Figure 9: Among the 30 Percent Who Want the ACA Expanded, One-Fifth Can Be Swayed

Figure 9: Among the 30 Percent Who Want the ACA Expanded, One-Fifth Can Be Swayed

Americans Have Favorable Attitudes towards Some ACA Provisions

While President-elect Trump and Republican members of Congress make efforts to repeal the ACA, many of the law’s major provisions continue to be quite popular, even across party lines.

Table 2: Americans’ Opinions of ACA Provisions
Percent who say they have a FAVORABLE opinion of each of the following provisions of the law: Total Democrats Independents Republicans
Allows young adults to stay on their parents’ insurance plans until age 26 85% 90% 85% 82%
Eliminates out-of-pocket costs for many preventive services 83 89 83 77
Closes the Medicare prescription drug “doughnut hole” so people on Medicare will no longer be required to pay the full cost of their medications 81 86 89 69
Creates health insurance exchanges where small businesses and people can shop for insurance and compare prices and benefits 80 90 80 72
Provides financial help to low- and moderate-income Americans who don’t get insurance through their jobs to help them purchase coverage 80 91 81 67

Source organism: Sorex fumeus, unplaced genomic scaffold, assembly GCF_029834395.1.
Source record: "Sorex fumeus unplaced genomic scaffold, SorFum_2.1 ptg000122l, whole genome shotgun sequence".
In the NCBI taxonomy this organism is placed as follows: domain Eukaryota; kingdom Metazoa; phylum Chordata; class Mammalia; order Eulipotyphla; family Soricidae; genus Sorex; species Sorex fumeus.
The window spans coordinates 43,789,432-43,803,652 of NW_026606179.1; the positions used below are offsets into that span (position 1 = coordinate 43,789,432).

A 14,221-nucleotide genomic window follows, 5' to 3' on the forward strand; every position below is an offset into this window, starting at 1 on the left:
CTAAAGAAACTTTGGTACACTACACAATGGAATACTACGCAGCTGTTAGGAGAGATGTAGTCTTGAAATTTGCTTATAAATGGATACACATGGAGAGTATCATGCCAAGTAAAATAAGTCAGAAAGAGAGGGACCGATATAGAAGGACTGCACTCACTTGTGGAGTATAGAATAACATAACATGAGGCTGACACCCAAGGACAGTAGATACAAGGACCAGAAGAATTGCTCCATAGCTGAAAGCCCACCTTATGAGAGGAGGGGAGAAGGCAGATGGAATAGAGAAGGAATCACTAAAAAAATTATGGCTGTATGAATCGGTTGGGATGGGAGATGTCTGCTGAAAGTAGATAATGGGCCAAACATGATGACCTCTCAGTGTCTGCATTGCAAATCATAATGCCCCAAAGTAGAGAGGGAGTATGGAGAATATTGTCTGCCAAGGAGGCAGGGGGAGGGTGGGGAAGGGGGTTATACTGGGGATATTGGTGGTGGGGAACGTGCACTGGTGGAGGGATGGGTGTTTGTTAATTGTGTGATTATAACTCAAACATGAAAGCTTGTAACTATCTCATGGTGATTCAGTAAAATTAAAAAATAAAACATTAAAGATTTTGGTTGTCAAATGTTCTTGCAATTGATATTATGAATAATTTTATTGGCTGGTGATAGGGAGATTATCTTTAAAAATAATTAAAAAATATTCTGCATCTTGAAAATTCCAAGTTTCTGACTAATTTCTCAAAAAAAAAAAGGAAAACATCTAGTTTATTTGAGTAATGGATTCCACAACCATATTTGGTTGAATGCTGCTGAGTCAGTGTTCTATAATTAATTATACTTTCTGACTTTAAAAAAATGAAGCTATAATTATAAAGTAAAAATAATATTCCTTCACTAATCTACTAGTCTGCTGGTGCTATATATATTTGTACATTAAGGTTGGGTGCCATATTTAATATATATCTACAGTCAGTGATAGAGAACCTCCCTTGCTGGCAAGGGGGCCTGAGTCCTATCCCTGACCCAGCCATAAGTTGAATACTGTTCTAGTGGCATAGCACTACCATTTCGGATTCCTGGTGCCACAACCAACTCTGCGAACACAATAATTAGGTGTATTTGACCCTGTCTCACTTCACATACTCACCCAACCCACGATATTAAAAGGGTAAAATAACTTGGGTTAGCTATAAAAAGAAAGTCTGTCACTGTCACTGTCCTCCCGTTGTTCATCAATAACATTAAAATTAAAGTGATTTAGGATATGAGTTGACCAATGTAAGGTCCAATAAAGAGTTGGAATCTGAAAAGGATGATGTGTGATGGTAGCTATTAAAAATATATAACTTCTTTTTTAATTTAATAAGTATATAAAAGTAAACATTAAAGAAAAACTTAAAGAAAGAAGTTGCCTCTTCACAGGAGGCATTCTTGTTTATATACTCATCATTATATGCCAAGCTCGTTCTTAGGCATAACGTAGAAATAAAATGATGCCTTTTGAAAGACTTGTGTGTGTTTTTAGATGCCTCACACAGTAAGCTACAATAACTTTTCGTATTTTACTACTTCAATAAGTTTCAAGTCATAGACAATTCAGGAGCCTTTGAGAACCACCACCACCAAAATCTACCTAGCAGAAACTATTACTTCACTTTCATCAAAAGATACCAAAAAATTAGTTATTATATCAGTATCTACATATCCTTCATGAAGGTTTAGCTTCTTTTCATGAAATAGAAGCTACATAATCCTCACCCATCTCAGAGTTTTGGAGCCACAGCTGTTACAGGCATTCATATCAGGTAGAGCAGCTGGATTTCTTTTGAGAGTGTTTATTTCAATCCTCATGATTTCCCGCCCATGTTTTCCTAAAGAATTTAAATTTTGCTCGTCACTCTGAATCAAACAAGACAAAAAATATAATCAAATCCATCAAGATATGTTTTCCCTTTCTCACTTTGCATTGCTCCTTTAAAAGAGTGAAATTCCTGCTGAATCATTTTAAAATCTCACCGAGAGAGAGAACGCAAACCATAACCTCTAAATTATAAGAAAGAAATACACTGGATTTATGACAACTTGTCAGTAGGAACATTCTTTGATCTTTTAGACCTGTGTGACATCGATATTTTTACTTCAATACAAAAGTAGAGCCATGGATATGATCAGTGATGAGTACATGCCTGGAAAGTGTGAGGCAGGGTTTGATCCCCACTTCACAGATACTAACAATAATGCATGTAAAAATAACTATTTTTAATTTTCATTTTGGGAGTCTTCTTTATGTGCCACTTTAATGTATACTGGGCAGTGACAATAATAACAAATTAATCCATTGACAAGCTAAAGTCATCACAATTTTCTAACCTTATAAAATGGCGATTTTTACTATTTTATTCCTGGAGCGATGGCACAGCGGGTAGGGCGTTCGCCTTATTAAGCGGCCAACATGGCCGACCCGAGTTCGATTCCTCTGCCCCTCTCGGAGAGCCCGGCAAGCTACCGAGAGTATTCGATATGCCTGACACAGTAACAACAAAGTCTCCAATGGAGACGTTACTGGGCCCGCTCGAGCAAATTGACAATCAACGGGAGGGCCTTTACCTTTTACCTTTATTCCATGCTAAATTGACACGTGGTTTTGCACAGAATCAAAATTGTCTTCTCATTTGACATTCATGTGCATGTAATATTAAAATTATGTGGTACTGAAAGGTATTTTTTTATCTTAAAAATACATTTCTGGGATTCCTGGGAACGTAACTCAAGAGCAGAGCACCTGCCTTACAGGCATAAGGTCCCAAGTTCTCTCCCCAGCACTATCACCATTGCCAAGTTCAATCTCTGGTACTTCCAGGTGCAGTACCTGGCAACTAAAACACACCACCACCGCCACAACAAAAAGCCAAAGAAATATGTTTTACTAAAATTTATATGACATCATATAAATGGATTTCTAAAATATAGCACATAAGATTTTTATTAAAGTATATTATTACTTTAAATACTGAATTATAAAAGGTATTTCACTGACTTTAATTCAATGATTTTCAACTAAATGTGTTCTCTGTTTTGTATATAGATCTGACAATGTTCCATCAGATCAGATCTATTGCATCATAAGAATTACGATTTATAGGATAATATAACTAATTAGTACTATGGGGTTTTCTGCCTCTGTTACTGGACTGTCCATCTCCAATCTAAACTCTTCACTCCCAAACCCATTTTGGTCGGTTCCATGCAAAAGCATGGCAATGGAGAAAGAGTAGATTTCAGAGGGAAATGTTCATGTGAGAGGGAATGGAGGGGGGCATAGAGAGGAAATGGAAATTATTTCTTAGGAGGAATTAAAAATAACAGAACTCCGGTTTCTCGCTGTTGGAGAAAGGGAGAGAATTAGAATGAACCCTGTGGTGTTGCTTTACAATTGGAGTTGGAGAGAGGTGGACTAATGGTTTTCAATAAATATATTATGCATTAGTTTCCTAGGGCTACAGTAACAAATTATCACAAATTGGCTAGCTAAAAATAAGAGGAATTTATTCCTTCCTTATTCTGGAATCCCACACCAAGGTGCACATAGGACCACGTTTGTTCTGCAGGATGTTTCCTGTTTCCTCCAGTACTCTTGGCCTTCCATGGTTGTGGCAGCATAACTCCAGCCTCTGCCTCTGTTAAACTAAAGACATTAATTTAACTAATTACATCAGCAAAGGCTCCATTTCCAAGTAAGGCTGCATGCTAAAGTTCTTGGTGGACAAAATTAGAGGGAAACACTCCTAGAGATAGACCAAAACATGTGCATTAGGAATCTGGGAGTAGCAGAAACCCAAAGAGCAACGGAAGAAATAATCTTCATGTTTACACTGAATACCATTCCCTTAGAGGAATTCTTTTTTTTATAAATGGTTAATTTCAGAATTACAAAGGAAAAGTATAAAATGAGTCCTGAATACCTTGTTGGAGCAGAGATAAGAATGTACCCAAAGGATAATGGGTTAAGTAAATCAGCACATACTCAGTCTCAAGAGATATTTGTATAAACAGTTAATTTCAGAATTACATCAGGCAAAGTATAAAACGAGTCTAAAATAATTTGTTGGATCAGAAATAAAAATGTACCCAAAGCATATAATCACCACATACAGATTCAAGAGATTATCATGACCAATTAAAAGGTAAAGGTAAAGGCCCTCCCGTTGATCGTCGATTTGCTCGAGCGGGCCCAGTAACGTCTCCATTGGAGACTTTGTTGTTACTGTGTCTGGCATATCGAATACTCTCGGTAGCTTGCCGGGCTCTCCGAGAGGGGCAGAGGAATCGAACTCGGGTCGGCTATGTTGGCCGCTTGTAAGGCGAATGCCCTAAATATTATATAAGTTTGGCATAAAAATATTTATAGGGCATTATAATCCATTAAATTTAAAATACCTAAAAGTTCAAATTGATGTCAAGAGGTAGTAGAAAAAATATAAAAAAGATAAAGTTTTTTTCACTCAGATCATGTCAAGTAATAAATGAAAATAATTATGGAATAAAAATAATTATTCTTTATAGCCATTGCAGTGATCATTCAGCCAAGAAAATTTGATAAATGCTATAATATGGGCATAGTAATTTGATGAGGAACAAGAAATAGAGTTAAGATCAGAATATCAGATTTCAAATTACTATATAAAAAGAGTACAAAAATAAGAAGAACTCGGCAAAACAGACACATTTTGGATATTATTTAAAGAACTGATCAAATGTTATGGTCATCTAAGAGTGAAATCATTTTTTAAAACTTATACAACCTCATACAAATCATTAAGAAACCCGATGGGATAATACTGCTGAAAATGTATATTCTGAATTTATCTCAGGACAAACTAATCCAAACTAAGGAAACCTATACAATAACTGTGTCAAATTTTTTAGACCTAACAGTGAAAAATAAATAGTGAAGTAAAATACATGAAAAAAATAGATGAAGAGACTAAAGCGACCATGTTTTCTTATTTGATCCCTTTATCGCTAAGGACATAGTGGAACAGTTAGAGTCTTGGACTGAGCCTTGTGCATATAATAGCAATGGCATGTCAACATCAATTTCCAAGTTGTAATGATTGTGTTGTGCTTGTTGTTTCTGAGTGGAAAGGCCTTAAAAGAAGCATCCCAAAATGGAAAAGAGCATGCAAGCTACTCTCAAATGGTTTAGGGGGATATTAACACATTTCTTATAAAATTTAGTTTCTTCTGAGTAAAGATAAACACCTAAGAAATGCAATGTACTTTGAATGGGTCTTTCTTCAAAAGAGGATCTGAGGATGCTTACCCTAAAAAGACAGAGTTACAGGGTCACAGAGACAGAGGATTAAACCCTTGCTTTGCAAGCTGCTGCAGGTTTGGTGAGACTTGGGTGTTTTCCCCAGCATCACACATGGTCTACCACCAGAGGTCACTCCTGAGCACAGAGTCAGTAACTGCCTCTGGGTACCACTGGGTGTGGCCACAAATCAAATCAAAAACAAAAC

Gives states the option of expanding their existing Medicaid program to cover more low-income, uninsured adults 80 90 79 67
Prohibits insurance companies from denying coverage because of a person’s medical history 69 75 65 63
Increases the Medicare payroll tax on earnings for upper-income Americans 69 82 63 63
Requires employers with 50 or more employees to pay a fine if they don’t offer health insurance 60 83 60 45
Requires nearly all Americans to have health insurance or else pay a fine 35 57 30 21
Note: Some items asked of half samples. Question wording abbreviated. See topline for full question wording.

For example, large shares of Americans – including at least eight in ten overall and at least eight in ten Democrats, Republicans, and independents – have a favorable view of the fact that the law allows young adults to stay on their parents’ insurance plans up to age 26.